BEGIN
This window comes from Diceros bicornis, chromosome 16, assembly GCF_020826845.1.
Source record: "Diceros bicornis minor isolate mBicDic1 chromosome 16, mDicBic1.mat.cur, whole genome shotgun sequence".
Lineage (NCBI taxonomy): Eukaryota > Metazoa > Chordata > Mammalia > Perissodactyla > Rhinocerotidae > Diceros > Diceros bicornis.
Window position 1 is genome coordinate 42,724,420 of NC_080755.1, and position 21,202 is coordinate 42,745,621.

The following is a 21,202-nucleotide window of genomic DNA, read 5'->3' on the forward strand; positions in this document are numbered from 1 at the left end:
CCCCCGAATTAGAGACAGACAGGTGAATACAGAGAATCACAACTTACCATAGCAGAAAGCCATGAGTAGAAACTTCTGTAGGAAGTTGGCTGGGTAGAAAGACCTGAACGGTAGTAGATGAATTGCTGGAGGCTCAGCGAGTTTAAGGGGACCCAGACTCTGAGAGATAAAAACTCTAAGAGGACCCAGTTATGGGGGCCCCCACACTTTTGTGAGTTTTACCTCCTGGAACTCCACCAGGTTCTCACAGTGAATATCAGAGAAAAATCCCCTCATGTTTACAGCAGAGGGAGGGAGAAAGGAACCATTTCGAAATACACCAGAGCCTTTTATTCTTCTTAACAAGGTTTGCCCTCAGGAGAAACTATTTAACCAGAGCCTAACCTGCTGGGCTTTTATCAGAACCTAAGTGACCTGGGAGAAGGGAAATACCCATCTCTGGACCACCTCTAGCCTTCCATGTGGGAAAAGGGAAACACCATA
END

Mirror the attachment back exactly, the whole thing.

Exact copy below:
This window comes from Diceros bicornis, chromosome 16, assembly GCF_020826845.1.
Source record: "Diceros bicornis minor isolate mBicDic1 chromosome 16, mDicBic1.mat.cur, whole genome shotgun sequence".
Lineage (NCBI taxonomy): Eukaryota > Metazoa > Chordata > Mammalia > Perissodactyla > Rhinocerotidae > Diceros > Diceros bicornis.
Window position 1 is genome coordinate 42,724,420 of NC_080755.1, and position 21,202 is coordinate 42,745,621.

The following is a 21,202-nucleotide window of genomic DNA, read 5'->3' on the forward strand; positions in this document are numbered from 1 at the left end:
CCCCCGAATTAGAGACAGACAGGTGAATACAGAGAATCACAACTTACCATAGCAGAAAGCCATGAGTAGAAACTTCTGTAGGAAGTTGGCTGGGTAGAAAGACCTGAACGGTAGTAGATGAATTGCTGGAGGCTCAGCGAGTTTAAGGGGACCCAGACTCTGAGAGATAAAAACTCTAAGAGGACCCAGTTATGGGGGCCCCCACACTTTTGTGAGTTTTACCTCCTGGAACTCCACCAGGTTCTCACAGTGAATATCAGAGAAAAATCCCCTCATGTTTACAGCAGAGGGAGGGAGAAAGGAACCATTTCGAAATACACCAGAGCCTTTTATTCTTCTTAACAAGGTTTGCCCTCAGGAGAAACTATTTAACCAGAGCCTAACCTGCTGGGCTTTTATCAGAACCTAAGTGACCTGGGAGAAGGGAAATACCCATCTCTGGACCACCTCTAGCCTTCCATGTGGGAAAAGGGAAACACCATA